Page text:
dirname is a standard computer program on Unix and Unix-like operating systems. When dirname is given a pathname, it will delete any suffix beginning with the last slash ('/') character and return the result. dirname is described in the Single UNIX Specification and is primarily used in shell scripts.

Dirname example.png
Example of dirname command
Developer(s)Various open-source and commercial developers
Operating systemUnix, Unix-like, IBM i
Licensecoreutils: GPLv3+


The version of dirname bundled in GNU coreutils was written by David MacKenzie and Jim Meyering.[1]

The dirname command has also been ported to the IBM i operating system.[2]


The Single UNIX Specification for dirname is:

dirname string
A pathname


dirname will retrieve the directory-path name from a pathname ignoring any trailing slashes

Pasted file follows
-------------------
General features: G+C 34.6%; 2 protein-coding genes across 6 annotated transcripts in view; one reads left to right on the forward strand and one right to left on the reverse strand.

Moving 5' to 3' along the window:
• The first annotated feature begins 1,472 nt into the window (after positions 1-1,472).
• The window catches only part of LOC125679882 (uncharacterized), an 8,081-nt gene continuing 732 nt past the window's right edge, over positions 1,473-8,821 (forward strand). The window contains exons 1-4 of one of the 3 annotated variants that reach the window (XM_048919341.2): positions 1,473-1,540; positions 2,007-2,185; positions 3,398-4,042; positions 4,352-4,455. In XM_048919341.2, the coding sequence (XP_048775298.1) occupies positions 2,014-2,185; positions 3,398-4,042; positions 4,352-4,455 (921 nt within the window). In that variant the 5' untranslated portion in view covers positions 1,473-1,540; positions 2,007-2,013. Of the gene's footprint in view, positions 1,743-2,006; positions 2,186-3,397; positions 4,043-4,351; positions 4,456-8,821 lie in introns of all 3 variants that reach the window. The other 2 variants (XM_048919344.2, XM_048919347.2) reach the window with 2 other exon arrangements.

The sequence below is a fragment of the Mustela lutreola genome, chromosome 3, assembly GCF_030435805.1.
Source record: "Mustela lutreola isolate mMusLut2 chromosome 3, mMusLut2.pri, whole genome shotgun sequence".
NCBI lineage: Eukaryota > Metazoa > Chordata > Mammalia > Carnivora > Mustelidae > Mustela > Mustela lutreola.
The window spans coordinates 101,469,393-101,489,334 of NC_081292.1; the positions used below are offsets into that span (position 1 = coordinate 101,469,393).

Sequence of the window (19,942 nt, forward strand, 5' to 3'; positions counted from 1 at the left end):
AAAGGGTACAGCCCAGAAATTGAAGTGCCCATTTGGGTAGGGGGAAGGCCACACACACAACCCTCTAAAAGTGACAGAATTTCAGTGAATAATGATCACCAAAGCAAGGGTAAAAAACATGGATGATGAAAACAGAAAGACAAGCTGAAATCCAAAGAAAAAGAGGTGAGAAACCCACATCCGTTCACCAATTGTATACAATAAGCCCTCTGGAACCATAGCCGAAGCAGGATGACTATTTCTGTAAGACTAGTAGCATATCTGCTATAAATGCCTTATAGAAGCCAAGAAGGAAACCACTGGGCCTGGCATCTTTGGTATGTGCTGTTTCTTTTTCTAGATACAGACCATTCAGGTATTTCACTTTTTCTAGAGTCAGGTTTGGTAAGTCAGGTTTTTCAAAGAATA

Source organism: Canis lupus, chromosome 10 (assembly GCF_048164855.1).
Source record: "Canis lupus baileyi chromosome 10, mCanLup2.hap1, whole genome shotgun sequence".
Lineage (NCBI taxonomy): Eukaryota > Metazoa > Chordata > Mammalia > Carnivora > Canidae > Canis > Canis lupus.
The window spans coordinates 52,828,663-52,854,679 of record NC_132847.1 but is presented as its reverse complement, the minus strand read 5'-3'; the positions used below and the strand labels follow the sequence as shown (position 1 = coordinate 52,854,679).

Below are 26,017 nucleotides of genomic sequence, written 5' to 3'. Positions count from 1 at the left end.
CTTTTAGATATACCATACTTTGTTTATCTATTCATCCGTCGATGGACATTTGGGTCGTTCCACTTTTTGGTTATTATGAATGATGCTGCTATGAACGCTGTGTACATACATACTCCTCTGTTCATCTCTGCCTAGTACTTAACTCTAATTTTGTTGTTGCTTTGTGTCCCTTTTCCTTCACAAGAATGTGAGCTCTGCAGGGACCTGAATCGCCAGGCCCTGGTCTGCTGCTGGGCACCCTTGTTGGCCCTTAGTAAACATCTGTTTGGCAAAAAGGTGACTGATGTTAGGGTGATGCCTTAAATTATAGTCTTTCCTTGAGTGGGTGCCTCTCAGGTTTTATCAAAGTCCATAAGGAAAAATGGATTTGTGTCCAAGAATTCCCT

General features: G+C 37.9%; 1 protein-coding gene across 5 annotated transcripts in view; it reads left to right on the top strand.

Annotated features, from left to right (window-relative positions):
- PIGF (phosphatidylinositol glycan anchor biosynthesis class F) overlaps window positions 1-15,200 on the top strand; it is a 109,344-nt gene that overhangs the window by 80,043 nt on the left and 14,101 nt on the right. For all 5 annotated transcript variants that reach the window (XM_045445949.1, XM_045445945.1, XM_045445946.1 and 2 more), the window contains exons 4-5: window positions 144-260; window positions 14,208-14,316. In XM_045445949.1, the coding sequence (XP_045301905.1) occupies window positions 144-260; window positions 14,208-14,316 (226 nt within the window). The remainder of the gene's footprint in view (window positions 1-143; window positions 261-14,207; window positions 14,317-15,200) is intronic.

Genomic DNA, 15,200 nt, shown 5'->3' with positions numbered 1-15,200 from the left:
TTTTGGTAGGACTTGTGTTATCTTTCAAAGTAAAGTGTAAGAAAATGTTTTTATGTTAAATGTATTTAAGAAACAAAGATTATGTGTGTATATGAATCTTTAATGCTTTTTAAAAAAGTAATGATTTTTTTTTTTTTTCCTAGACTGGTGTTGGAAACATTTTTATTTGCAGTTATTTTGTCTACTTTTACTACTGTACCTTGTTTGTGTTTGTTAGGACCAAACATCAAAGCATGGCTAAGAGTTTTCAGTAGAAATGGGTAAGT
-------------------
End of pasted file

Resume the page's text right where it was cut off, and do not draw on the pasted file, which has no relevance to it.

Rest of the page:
$ dirname /home/martin/docs/base.wiki

$ dirname /home/martin/docs/.

$ dirname /home/martin/docs/

$ dirname base.wiki

$ dirname /


Since dirname accepts only one operand, its usage within the inner loop of shell scripts can be detrimental to performance. Consider

 while read file; do
     dirname "$file"
 done < some-input

The above excerpt would cause a separate process invocation for each line of input. For this reason, shell substitution is typically used instead

 echo "${file%/*}";

or if relative pathnames need to be handled as well

 if [ -n "${file##*/*}" ]; then
     echo "."
     echo "${file%/*}";

Note that these handle trailing slashes differently than dirname.


We might think that paths that end in a trailing slash are a directory. But actually, the trailing slash represents all files within the directory.


The correct way to represent a path as a directory is with a trailing slash and a period.[according to whom?][citation needed]

See alsoEdit


  1. ^ https://linux.die.net/man/1/dirname
  2. ^ IBM. "IBM System i Version 7.2 Programming Qshell" (PDF). Retrieved 2020-09-05.

External linksEdit